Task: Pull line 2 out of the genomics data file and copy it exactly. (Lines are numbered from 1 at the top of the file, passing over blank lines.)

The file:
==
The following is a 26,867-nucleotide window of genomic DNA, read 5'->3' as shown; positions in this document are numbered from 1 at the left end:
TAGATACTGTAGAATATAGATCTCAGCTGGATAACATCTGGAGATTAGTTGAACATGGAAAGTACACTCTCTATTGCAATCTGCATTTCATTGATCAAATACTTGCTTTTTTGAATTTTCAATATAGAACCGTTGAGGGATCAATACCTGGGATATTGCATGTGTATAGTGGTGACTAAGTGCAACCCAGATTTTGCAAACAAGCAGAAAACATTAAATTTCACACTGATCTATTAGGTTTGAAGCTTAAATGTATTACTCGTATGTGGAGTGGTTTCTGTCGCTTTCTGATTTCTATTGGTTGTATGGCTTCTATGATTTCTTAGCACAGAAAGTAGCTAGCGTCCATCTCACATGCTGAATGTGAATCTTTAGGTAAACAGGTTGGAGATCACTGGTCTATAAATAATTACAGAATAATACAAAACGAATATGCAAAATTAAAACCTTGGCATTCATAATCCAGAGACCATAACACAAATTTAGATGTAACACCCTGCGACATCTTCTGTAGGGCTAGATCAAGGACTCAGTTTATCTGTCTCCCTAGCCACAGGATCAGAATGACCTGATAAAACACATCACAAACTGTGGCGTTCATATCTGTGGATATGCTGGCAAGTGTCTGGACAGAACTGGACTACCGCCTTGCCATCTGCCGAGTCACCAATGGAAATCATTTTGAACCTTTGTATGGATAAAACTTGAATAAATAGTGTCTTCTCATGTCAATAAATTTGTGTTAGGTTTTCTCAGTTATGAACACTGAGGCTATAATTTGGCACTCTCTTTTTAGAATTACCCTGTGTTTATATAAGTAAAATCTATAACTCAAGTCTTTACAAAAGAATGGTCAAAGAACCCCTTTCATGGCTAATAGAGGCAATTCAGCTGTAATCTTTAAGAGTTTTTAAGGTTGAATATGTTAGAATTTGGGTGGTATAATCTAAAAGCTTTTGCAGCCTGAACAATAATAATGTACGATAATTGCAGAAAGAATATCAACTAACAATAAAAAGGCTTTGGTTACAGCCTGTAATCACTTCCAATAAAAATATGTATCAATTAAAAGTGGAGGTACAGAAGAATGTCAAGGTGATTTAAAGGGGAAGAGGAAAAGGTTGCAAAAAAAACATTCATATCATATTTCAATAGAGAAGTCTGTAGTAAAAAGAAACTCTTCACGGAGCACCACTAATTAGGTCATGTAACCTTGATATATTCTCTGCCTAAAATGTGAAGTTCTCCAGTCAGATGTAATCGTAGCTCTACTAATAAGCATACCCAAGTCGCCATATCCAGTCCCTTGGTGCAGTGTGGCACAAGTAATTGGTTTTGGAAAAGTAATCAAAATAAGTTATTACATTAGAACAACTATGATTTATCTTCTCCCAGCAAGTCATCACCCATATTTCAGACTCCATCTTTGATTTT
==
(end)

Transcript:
TAGATACTGTAGAATATAGATCTCAGCTGGATAACATCTGGAGATTAGTTGAACATGGAAAGTACACTCTCTATTGCAATCTGCATTTCATTGATCAAATACTTGCTTTTTTGAATTTTCAATATAGAACCGTTGAGGGATCAATACCTGGGATATTGCATGTGTATAGTGGTGACTAAGTGCAACCCAGATTTTGCAAACAAGCAGAAAACATTAAATTTCACACTGATCTATTAGGTTTGAAGCTTAAATGTATTACTCGTATGTGGAGTGGTTTCTGTCGCTTTCTGATTTCTATTGGTTGTATGGCTTCTATGATTTCTTAGCACAGAAAGTAGCTAGCGTCCATCTCACATGCTGAATGTGAATCTTTAGGTAAACAGGTTGGAGATCACTGGTCTATAAATAATTACAGAATAATACAAAACGAATATGCAAAATTAAAACCTTGGCATTCATAATCCAGAGACCATAACACAAATTTAGATGTAACACCCTGCGACATCTTCTGTAGGGCTAGATCAAGGACTCAGTTTATCTGTCTCCCTAGCCACAGGATCAGAATGACCTGATAAAACACATCACAAACTGTGGCGTTCATATCTGTGGATATGCTGGCAAGTGTCTGGACAGAACTGGACTACCGCCTTGCCATCTGCCGAGTCACCAATGGAAATCATTTTGAACCTTTGTATGGATAAAACTTGAATAAATAGTGTCTTCTCATGTCAATAAATTTGTGTTAGGTTTTCTCAGTTATGAACACTGAGGCTATAATTTGGCACTCTCTTTTTAGAATTACCCTGTGTTTATATAAGTAAAATCTATAACTCAAGTCTTTACAAAAGAATGGTCAAAGAACCCCTTTCATGGCTAATAGAGGCAATTCAGCTGTAATCTTTAAGAGTTTTTAAGGTTGAATATGTTAGAATTTGGGTGGTATAATCTAAAAGCTTTTGCAGCCTGAACAATAATAATGTACGATAATTGCAGAAAGAATATCAACTAACAATAAAAAGGCTTTGGTTACAGCCTGTAATCACTTCCAATAAAAATATGTATCAATTAAAAGTGGAGGTACAGAAGAATGTCAAGGTGATTTAAAGGGGAAGAGGAAAAGGTTGCAAAAAAAACATTCATATCATATTTCAATAGAGAAGTCTGTAGTAAAAAGAAACTCTTCACGGAGCACCACTAATTAGGTCATGTAACCTTGATATATTCTCTGCCTAAAATGTGAAGTTCTCCAGTCAGATGTAATCGTAGCTCTACTAATAAGCATACCCAAGTCGCCATATCCAGTCCCTTGGTGCAGTGTGGCACAAGTAATTGGTTTTGGAAAAGTAATCAAAATAAGTTATTACATTAGAACAACTATGATTTATCTTCTCCCAGCAAGTCATCACCCATATTTCAGACTCCATCTTTGATTTT